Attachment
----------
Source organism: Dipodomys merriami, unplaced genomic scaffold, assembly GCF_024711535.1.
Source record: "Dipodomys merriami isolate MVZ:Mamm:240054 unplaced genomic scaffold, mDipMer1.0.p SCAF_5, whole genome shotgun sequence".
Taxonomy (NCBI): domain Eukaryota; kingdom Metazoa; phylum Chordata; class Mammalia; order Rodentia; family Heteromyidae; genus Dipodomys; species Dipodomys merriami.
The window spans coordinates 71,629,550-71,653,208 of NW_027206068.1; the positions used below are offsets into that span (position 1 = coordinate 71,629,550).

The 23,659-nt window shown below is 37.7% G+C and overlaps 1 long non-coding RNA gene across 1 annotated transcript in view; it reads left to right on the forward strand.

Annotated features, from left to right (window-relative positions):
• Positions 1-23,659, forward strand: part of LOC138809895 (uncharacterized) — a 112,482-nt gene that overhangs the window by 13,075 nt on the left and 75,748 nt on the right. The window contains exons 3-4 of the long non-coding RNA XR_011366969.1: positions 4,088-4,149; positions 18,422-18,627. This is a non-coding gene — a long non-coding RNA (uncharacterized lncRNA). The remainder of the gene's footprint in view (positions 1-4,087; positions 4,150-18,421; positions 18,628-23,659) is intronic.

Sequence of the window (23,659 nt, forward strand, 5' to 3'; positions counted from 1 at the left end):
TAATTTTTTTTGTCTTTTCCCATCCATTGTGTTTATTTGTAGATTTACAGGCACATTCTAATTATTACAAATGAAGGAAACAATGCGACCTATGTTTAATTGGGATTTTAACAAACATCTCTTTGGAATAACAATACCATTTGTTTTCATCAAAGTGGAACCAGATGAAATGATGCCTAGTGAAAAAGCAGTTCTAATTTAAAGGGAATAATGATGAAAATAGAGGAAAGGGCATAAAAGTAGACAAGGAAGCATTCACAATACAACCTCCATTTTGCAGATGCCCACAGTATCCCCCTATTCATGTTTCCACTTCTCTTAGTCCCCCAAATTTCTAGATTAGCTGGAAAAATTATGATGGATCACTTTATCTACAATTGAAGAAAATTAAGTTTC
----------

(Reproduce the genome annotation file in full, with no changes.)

Source organism: Dipodomys merriami, unplaced genomic scaffold, assembly GCF_024711535.1.
Source record: "Dipodomys merriami isolate MVZ:Mamm:240054 unplaced genomic scaffold, mDipMer1.0.p SCAF_5, whole genome shotgun sequence".
Taxonomy (NCBI): domain Eukaryota; kingdom Metazoa; phylum Chordata; class Mammalia; order Rodentia; family Heteromyidae; genus Dipodomys; species Dipodomys merriami.
The window spans coordinates 71,629,550-71,653,208 of NW_027206068.1; the positions used below are offsets into that span (position 1 = coordinate 71,629,550).

The 23,659-nt window shown below is 37.7% G+C and overlaps 1 long non-coding RNA gene across 1 annotated transcript in view; it reads left to right on the forward strand.

Annotated features, from left to right (window-relative positions):
• Positions 1-23,659, forward strand: part of LOC138809895 (uncharacterized) — a 112,482-nt gene that overhangs the window by 13,075 nt on the left and 75,748 nt on the right. The window contains exons 3-4 of the long non-coding RNA XR_011366969.1: positions 4,088-4,149; positions 18,422-18,627. This is a non-coding gene — a long non-coding RNA (uncharacterized lncRNA). The remainder of the gene's footprint in view (positions 1-4,087; positions 4,150-18,421; positions 18,628-23,659) is intronic.

Sequence of the window (23,659 nt, forward strand, 5' to 3'; positions counted from 1 at the left end):
TAATTTTTTTTGTCTTTTCCCATCCATTGTGTTTATTTGTAGATTTACAGGCACATTCTAATTATTACAAATGAAGGAAACAATGCGACCTATGTTTAATTGGGATTTTAACAAACATCTCTTTGGAATAACAATACCATTTGTTTTCATCAAAGTGGAACCAGATGAAATGATGCCTAGTGAAAAAGCAGTTCTAATTTAAAGGGAATAATGATGAAAATAGAGGAAAGGGCATAAAAGTAGACAAGGAAGCATTCACAATACAACCTCCATTTTGCAGATGCCCACAGTATCCCCCTATTCATGTTTCCACTTCTCTTAGTCCCCCAAATTTCTAGATTAGCTGGAAAAATTATGATGGATCACTTTATCTACAATTGAAGAAAATTAAGTTTC